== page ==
Surrounded by the surfeit of computation, it is hard to imagine the scarcity that led those first computer musicians to a marriage of convenience with the military and national-security bureaucracies—a marriage convenient to both sides. But to understand that give-and-take is to understand something about the nature of music in the middle of the 20th century, the technocratic faith that came to inform so many aspects of the culture. The sounds of the post-war avant-garde were never far, in concept or parentage, from the technological needs of the Cold War.
And what of the composer of “Push-Button Bertha”? Even as it became obsolete, the Datatron 205, with its blinking console and spinning tape drives, enjoyed a long career as a prop in movies and television, lending a technologically sophisticated aura to everything from Adam West’s television Batcave to Dr. Evil’s lair in the Austin Powers movies. That, too, may have been a result of Klein and Bolitho’s public-relations stunt. Only a few months after the Adventure Tomorrow premiere of “Push-Button Bertha,” producer Sam Katzman, a veteran impresario of low-budget genre movies, gave the 205 its big-screen debut, going to the Datatron’s Pasadena factory home to film scenes for a science-fiction production called The Night the World Exploded. In the movie, the 205—mentioned prominently, by name, in dialogue and narration—is used to determine just how long before a newly discovered and volatile “Element 112” works its way to the earth’s surface and destroys the planet. The Datatron had returned from its pop-song holiday to a more familiar role for the era’s computers: calculating the end of the world.
1. The founder of the Burroughs Corporation, William Seward Burroughs I, was the grandfather of the Beat writer William S. Burroughs. In a 1965 interview, the younger Burroughs gave his opinion of computational art:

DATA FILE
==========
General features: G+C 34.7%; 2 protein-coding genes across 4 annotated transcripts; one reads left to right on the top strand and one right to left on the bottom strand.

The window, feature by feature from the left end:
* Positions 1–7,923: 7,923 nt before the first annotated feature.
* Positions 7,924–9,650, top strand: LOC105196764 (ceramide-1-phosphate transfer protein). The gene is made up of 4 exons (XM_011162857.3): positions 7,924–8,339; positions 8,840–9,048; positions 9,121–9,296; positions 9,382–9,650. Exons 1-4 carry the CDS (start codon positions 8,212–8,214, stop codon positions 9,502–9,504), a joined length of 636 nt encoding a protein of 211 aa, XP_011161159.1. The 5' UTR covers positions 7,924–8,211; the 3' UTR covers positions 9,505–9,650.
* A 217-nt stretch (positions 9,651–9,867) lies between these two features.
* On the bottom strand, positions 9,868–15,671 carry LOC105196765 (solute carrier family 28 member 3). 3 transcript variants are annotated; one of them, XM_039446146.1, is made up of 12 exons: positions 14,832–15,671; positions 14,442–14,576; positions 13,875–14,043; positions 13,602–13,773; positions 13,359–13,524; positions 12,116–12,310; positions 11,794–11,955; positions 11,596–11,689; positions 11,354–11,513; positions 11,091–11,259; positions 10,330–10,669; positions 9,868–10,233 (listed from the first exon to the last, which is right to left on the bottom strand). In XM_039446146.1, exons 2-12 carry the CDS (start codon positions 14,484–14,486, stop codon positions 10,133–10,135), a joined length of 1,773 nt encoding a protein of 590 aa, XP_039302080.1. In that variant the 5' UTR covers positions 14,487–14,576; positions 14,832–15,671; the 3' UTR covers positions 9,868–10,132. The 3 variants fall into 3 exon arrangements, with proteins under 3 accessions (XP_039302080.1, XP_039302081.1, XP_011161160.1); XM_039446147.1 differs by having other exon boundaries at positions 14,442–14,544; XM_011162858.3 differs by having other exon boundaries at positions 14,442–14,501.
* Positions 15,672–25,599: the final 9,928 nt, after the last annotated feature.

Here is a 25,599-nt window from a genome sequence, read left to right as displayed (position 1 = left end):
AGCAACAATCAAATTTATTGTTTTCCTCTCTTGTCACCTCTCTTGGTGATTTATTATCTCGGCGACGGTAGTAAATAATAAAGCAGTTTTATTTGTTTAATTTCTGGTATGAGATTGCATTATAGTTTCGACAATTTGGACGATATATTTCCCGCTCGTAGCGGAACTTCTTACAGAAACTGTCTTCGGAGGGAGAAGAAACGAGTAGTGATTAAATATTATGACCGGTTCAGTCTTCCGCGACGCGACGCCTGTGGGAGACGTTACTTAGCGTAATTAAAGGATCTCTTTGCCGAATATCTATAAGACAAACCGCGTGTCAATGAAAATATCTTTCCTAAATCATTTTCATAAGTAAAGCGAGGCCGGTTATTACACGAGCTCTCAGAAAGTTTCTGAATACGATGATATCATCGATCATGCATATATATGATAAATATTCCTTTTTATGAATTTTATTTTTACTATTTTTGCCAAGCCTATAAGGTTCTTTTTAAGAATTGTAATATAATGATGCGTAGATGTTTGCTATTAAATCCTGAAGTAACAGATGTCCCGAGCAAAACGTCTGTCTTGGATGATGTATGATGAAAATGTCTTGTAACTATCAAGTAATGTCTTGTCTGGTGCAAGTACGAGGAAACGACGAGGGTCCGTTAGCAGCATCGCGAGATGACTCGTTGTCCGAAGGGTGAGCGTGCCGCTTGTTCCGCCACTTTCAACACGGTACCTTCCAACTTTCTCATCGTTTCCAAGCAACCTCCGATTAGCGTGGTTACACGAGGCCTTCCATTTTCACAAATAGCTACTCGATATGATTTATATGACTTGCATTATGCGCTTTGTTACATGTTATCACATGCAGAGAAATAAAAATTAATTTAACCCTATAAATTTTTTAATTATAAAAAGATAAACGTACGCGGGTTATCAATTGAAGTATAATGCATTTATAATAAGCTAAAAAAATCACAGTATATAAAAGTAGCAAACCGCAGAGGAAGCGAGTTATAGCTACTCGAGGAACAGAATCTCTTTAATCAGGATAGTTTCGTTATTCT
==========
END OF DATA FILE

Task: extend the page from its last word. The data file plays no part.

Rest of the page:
“INTERVIEWER: Have you done anything with computers?
BURROUGHS: I’ve not done anything, but I’ve seen some of the computer poetry. I can take one of those computer poems and then try to find correlatives of it—that is, pictures to go with it; it’s quite possible.
INTERVIEWER: Does the fact that it comes from a machine diminish its value to you?
BURROUGHS: I think that any artistic product must stand or fall on what’s there.”
(See Conrad Knickerbocker, “William Burroughs: An Interview,” The Paris Review vol. 35 (1965), p. 13-49.)
4. F. P. Brooks, A. L. Hopkins, P. G. Neumann, W. V. Wright, “An experiment in musical composition”, IRE Trans. on Electronics Computers, vol. EC-6, no. 3 (Sep. 1957). See also Grady Booch, “Oral History of Fred Brooks,” Computer History Museum Reference number: X4146.2008 (http://archive.computerhistory.org/resources/access/text/2012/11/102658255-05-01-acc.pdf, accessed September 18, 2018).
5. Datatron prices from Tom Sawyer’s Burroughs 205 website (http://tjsawyer.com/B205prices.php, accessed September 10, 2018). In 1957, the median home price was approximately $17,000, as calculated from Robert Shiller’s archive of historical home prices (http://www.econ.yale.edu/~shiller/data/Fig3-1.xls, accessed September 10, 2018).
6. Martin L. Klein, The Determination of Refractive Indices of Dynamic Gaseous Media by a Scanning Grid, M.A. Thesis, Boston University (1949). Klein’s doctoral thesis was on zone plate antennae—forerunners of the modern flat versions used for HD television.
9. Richard Waychoff, Stories about the B5000 and People Who Were There (1979), from Ed Thelen’s Antique Computers website (http://ed-thelen.org/comp-hist/B5000-AlgolRWaychoff.html, accessed September 10, 2018).